1. Among those that adhered to the old language, and still continued to call the Eucharist a true or a proper sacrifice, but of the spiritual kind, I may first mention Amandus Polanus °, a learned Calvinist, who died in 1610. Our very judicious Dean Field, (who finished his book of the Church in 1610, and died in 1616.) he also adhered to the old language, disregarding the new definitions. He asserted the Eucharist to be, with regard to the sacrifices of our selves, our praises, &c. a true but spiritual sacrificed.

Scharpius, a learned Calvinist, who published his Cursus Theologicus in 1617, scrupled not to reckon the Eucharist among the sacrifices strictly and properly so called, but still of the eucharistical and spiritual kind. He had seen Bellarmine's affected subtilties on that head, despised them, and in part confuted theme.

Bishop Andrews appears to have been a Divine of the same ancient stamp, in this article. In the year 1592, he discovered some uneasiness, that many would not allow the Eucharist to be a sacrifice at all, but a mere sacrament'. Afterwards, in 1610, he asserted the Lord's Supper to be a sacrifice, of the eucharistical kinds. In 1612, he went so far as to say, that the Apostle (1 Cor. x.) matcheth the Eucharist with the sacrifice of the Jews, and that, by the “ rule of comparisons, they must be ejusdem generish.” By which he did not mean, as some have widely mistaken him, that both must be the same kind of sacrifice, but that both must be of the sacrificial kind, agreeing in the same common genus of sacrifice: for he said it in opposition to those who pretended that the Eucharist was an ordinance merely of the sacramental kind, and not at all of the sacrificiali

c Cæna Domini est sacrificium, tum Cathol. cap. xvii. p. 275. Conf. p. eucharisticum, tum propitiatorium : 855. eucharisticum quidem proprium, qua- • Field, of the Church, p. 210, 220. tenus in ejus usu gratias Deo agimus e Scharpius, Curs. Theolog. p. quod nos ex servitute, &c. pro- 1522, 1525, 1539. edit. 2. Genevæ. pitiatorium vero aliquo modo, quate- f Bp. Andrews's Sermons, part ii. nus unici illius sacrificii vere propitia. p. 35: torii memoriam in eo serio frequentare Andrews ad Bellarmin. Apolog. jubemur. Amand. Polan. Symphon. Respons. p. 184.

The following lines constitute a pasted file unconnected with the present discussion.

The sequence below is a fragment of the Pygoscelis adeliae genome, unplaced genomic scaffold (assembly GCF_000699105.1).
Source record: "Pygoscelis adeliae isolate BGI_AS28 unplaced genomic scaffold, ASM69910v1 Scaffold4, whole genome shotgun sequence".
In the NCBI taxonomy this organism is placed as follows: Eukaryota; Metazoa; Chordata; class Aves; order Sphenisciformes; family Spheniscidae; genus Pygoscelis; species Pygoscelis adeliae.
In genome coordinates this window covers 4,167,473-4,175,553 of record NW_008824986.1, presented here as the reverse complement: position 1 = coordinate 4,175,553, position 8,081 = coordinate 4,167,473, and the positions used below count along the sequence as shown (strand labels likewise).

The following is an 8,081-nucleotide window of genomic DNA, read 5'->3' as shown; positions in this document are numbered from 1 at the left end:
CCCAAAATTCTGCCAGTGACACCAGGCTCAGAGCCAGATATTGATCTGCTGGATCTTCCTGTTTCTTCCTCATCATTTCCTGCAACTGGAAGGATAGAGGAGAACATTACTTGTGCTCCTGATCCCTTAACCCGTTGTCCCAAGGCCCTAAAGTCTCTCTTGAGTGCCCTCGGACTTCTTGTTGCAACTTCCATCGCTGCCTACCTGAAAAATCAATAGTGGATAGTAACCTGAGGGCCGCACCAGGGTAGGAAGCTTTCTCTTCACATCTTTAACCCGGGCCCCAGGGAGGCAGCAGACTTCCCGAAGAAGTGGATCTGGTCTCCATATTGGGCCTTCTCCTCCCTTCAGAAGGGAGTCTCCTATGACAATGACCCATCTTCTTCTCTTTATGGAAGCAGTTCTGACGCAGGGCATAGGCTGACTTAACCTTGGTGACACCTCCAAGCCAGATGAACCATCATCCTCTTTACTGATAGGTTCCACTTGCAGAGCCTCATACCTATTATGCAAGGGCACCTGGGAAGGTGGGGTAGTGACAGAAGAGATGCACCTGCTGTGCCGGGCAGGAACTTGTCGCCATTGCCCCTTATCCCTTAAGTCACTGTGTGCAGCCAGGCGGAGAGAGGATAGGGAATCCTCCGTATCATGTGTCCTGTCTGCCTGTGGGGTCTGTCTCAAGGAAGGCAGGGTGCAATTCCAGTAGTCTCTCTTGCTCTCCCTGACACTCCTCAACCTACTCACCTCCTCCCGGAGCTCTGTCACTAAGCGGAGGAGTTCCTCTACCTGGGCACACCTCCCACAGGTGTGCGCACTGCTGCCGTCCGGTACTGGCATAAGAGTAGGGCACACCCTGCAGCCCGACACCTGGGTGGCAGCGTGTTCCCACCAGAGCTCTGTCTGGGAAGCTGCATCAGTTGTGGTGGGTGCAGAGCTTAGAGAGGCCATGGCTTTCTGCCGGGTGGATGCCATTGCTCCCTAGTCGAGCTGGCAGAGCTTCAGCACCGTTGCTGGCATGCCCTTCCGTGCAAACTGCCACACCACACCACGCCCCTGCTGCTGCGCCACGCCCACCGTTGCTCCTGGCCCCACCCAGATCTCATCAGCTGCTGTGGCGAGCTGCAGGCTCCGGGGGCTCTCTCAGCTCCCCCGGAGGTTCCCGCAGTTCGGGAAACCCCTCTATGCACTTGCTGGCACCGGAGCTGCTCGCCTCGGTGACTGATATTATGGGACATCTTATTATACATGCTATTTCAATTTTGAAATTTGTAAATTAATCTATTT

Dr. Buckeridge wrote in 1614. His notion of the eucharistic sacrifice seems to resolve into a real and proper sacrifice of Christ's mystical body, the Church, and a metonymical, improper offering of Christ himself; offering him in some sort, or in the way of representation, like as is done in Baptismk. He does not indeed use the word proper, following the style of the ancients before ever that word came in: but he apparently means it, where he speaks of the sacrifice of Christ's mystical body, that is, of self-sacrifice.

Archbishop Laud speaks of three sacrifices : 1. Christ's own sacrifice, commemorated before God, by the priest alone, in his breaking the bread, and pouring out the wine. 2. The sacrifice made by priest and people jointly, the sacrifice of praise and thanksgiving. 3. Self-sacrifice by every communicant?. I will not defend all those distinctions. I think all the three sacrifices are properly the sacrifices of the Church, or of all the worthy communicants, recommended or offered up by their priests in

h Bp. Andrews's Sermons, p. 453. qui in cruce pro nobis immolatus est, Compare his Posthumous Answer to per viam representationis et commemoCard. Perron, p. 6, 7.

rationis a nobis etiam quodammodo i Besides the argument here drawn offerri dicitur, lis non magna est : in from the consideration of what princi- Baptismo enim offertur sacrificium ples he was then opposing, (which is Christi, uti Augustinus, &c. Bucka good rule of construction, it may eridge de Potest. Papæ in præfat. further be considered that the approved

1 In the Eucharist we offer up to Divines of his time, Mason and Spa- God three sacrifices : “ One, by the latensis, rejected with indignation the priest only, that is, the commemothought of any material sacrifice, (vid. rative sacrifice of Christ's death, Mason de Ministerio Anglican. p. represented in bread broken and 575, 599, 618, 551, 595. Spalatensis, “ wine poured out : another, by the lib. v. p. 149, 265, 267.) condemned “ priest and people jointly ; and that it as absurdity, madness, and impiety. “ is the sacrifice of praise and thanksSo also Bp. Morton, (b. vi. cap. 5: p. giving for all the benefits and graces 438, 439.) approving what the wiser we receive by the precious death of Romanists had said, condemning the

“ Christ : the third, by every par. notion in the like strong terms. “ ticular man for himself only, and

k De sacrificio cordis contriti- “ that is the sacrifice of every man's de sacrificiis item corporis Christi body and soul, to serve him in both mystici (non naturalis) in quo nosmet- “ all the rest of his life, for this blessipsos Deo offerimus, satis convenit. ing thus bestowed


him." -De sacrificio item commemorativo, Laud's Conference, sect. xxxv. p. 305, sive repræsentativo, quo Christus ipse, 306.